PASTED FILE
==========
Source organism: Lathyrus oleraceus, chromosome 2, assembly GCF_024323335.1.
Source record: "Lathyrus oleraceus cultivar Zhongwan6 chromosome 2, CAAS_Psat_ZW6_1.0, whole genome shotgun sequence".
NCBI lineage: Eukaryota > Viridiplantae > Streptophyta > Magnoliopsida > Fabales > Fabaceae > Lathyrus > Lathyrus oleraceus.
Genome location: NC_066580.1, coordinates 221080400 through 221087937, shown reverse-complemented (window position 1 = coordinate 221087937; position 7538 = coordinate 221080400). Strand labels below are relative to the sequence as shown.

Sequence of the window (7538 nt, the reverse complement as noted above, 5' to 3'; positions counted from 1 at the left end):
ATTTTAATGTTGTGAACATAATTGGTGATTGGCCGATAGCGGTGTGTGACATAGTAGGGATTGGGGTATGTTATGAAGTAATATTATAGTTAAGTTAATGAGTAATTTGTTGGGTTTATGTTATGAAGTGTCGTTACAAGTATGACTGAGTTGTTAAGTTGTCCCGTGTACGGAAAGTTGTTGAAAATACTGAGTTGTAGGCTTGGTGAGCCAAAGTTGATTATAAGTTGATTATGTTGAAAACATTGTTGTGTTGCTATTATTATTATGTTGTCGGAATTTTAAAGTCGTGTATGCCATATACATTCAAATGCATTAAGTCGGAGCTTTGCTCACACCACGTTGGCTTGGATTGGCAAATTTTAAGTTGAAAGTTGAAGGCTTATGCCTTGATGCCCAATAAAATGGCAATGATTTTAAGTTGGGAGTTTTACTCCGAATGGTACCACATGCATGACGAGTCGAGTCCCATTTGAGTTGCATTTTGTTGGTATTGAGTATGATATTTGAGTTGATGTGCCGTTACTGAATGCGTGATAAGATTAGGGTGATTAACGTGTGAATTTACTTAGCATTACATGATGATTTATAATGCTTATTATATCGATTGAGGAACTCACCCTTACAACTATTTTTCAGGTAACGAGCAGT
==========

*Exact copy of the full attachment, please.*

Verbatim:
Source organism: Lathyrus oleraceus, chromosome 2, assembly GCF_024323335.1.
Source record: "Lathyrus oleraceus cultivar Zhongwan6 chromosome 2, CAAS_Psat_ZW6_1.0, whole genome shotgun sequence".
NCBI lineage: Eukaryota > Viridiplantae > Streptophyta > Magnoliopsida > Fabales > Fabaceae > Lathyrus > Lathyrus oleraceus.
Genome location: NC_066580.1, coordinates 221080400 through 221087937, shown reverse-complemented (window position 1 = coordinate 221087937; position 7538 = coordinate 221080400). Strand labels below are relative to the sequence as shown.

Sequence of the window (7538 nt, the reverse complement as noted above, 5' to 3'; positions counted from 1 at the left end):
ATTTTAATGTTGTGAACATAATTGGTGATTGGCCGATAGCGGTGTGTGACATAGTAGGGATTGGGGTATGTTATGAAGTAATATTATAGTTAAGTTAATGAGTAATTTGTTGGGTTTATGTTATGAAGTGTCGTTACAAGTATGACTGAGTTGTTAAGTTGTCCCGTGTACGGAAAGTTGTTGAAAATACTGAGTTGTAGGCTTGGTGAGCCAAAGTTGATTATAAGTTGATTATGTTGAAAACATTGTTGTGTTGCTATTATTATTATGTTGTCGGAATTTTAAAGTCGTGTATGCCATATACATTCAAATGCATTAAGTCGGAGCTTTGCTCACACCACGTTGGCTTGGATTGGCAAATTTTAAGTTGAAAGTTGAAGGCTTATGCCTTGATGCCCAATAAAATGGCAATGATTTTAAGTTGGGAGTTTTACTCCGAATGGTACCACATGCATGACGAGTCGAGTCCCATTTGAGTTGCATTTTGTTGGTATTGAGTATGATATTTGAGTTGATGTGCCGTTACTGAATGCGTGATAAGATTAGGGTGATTAACGTGTGAATTTACTTAGCATTACATGATGATTTATAATGCTTATTATATCGATTGAGGAACTCACCCTTACAACTATTTTTCAGGTAACGAGCAGT